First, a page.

Does Anybody Know…? – a new website helps you get answers from your network.

aardvarkThere’s an impressive new website called Aardvark that helps you answer the question: “Does anybody know…?”  by tapping your online networks.  This is not a search engine.  The results are not a list of websites that may or may not get you the answers you need.  The results are from real people in real time.

So, how does it work?  Sign up at the Aardvark site [click here].  It requires that you have a Facebook [my page] account (other networks will be integrated in the future).  From the Aardvark site you can ask a question by simply typing your query into the box.  If you add your instant messaging (like Google Talk, AIM or Windows Live Messenger) and or email account information, you can ask questions via IM and email, too.  According to the site, “Aardvark first looks for a friend or friend-of-friend who can answer your question. If there are only a few people in your network, Aardvark will send your question to your very extended network (friends-of-friends-of-friends-of…) to make sure that you get an answer.”

So, how well does it work?  My first question was: “What’s the best Italian restaurant in midtown Manhattan?”  Within moments, I received an answer from Sara: “Becco is really great, on 46th between 8th and 9th(?). possibly 9th and 10th. it’s a little pricy but if you want to eat in midtown that’s the norm.”  Not bad.

Then I asked, “Where is the best place to see the 2009 Macy’s 4th of July fireworks display in NYC?”  I happen to know that, this year, the barges from which the fireworks are launched will be along the Hudson River (not the East River, as in years past) and according to Macy’s, the best place to view the show is on the west side: 12th Avenue below 59th Street, so this was a bit of a test.   The first answer came from Ling: “bring a chair to sit on the FDR, or watch it from someone’s rooftop.”  That would have been good advice last year, but the FDR is on the east side of Manhattan.  The second answer came from Josh: “Battery Park is a good place, also top of the Empire State Building.”  Again, Battery Park — at the southern tip of Manhattan, was good viewing for last year’s show, but this year?  Not so much.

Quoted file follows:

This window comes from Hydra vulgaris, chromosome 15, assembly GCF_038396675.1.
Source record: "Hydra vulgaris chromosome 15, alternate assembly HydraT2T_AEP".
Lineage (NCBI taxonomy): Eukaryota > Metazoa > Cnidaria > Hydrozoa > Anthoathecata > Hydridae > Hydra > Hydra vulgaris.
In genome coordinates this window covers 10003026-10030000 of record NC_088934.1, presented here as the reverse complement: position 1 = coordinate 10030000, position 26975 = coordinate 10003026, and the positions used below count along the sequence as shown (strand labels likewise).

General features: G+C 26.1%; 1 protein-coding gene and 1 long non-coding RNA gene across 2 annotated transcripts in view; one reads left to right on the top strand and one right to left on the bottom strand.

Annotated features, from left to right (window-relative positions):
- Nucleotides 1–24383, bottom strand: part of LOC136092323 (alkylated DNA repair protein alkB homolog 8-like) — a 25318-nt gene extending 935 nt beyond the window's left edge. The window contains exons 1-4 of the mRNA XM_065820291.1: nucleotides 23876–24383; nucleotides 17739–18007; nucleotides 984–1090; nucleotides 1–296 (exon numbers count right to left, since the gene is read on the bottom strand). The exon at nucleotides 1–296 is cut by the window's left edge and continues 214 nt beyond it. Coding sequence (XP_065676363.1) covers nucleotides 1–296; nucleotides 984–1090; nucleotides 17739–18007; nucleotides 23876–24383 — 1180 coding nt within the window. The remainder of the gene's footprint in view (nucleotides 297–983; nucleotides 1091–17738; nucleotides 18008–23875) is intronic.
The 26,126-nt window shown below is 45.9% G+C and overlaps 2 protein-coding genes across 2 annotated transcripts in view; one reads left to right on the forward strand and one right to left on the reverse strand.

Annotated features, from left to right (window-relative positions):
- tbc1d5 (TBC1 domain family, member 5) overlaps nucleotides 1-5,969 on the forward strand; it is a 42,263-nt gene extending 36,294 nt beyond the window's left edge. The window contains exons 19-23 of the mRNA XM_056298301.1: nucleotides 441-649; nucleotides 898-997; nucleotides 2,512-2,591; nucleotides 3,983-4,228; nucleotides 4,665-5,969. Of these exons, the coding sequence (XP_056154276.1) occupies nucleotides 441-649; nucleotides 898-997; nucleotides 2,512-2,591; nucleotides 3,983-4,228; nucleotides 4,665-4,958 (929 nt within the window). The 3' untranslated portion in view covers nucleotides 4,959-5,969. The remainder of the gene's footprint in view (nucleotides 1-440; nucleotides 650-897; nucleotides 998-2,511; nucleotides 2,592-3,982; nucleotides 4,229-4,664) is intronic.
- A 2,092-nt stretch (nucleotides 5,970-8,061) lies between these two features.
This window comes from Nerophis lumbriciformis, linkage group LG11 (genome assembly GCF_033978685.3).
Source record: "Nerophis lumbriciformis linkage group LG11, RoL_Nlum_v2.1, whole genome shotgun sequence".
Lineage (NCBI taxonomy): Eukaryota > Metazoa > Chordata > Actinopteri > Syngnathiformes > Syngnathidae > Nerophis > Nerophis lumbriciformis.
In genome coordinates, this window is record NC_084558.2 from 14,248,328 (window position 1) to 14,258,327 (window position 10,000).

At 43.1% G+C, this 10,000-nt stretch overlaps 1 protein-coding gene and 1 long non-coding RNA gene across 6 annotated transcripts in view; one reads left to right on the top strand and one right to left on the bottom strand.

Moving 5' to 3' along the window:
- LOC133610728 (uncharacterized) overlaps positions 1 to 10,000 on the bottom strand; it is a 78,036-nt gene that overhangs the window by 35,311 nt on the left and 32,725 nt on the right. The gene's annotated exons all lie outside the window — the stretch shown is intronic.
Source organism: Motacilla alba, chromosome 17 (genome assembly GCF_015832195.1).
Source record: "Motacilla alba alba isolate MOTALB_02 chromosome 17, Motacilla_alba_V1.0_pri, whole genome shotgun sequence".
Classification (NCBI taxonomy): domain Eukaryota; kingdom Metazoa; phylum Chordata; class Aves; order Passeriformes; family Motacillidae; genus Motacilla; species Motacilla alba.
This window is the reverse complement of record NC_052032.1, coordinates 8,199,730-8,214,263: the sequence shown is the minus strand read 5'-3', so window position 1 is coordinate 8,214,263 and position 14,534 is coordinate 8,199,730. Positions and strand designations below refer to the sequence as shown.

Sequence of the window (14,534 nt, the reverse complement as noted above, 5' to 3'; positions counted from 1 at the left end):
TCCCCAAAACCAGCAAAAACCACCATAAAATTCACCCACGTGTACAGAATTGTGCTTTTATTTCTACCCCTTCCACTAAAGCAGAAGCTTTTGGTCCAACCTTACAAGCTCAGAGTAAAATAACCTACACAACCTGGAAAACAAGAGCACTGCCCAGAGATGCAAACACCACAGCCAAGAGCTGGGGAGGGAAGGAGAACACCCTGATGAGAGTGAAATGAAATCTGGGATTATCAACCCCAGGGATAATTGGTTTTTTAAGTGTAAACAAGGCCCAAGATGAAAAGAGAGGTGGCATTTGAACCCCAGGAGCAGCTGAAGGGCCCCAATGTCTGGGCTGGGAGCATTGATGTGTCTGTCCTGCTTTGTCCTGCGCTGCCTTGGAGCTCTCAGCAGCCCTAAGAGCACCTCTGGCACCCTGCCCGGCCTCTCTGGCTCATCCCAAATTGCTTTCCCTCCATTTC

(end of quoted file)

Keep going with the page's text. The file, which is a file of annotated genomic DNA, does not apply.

So, is Aardvark a failure?  Time will tell as the site matures, but so far, I don’t think so.  The site and integration with Facebook, email, and IM is great.   So, mechanically, it works – I can ask questions and get answers very quickly and efficiently.  The quality of the answers is another matter.  It seems that Aardvark may be better at getting opinion answers (best Italian restaurant?) than facts (where can I see the fireworks?).  Besides, there are some questions that are best left to Google (I could have–and did–easily found the relevant information about the prime fireworks viewing with a quick web search).

The thing that sets Aardvark apart from Internet search engines is the human touch.  Sometimes, that is a good thing, and sometimes, well, it’s not.  Nevertheless, I’m looking forward to asking and answering questions on this interesting new website. And I’m looking forward to exploring how this sort of approach can advance KM efforts. So, in the spirit of the human touch, please let me know what you think of Aardvark (feel free to sign up with this link: and leave a comment below.

Photo: Tut99 on Flickr

LawyerKM :: Knowledge Management & Technology for Lawyers and Law Firms

LinkedIn Adds News for Groups | Knowledge Management

Given the announcement of LinkedIn Applications this week, you may not have noticed the announcement last week about the addition of a news sharing feature that was added to LinkedIn Groups.  With this new feature, members of groups, like Knowledge Management for Legal Professionals, for example, can share, discuss, and recommend news articles within groups.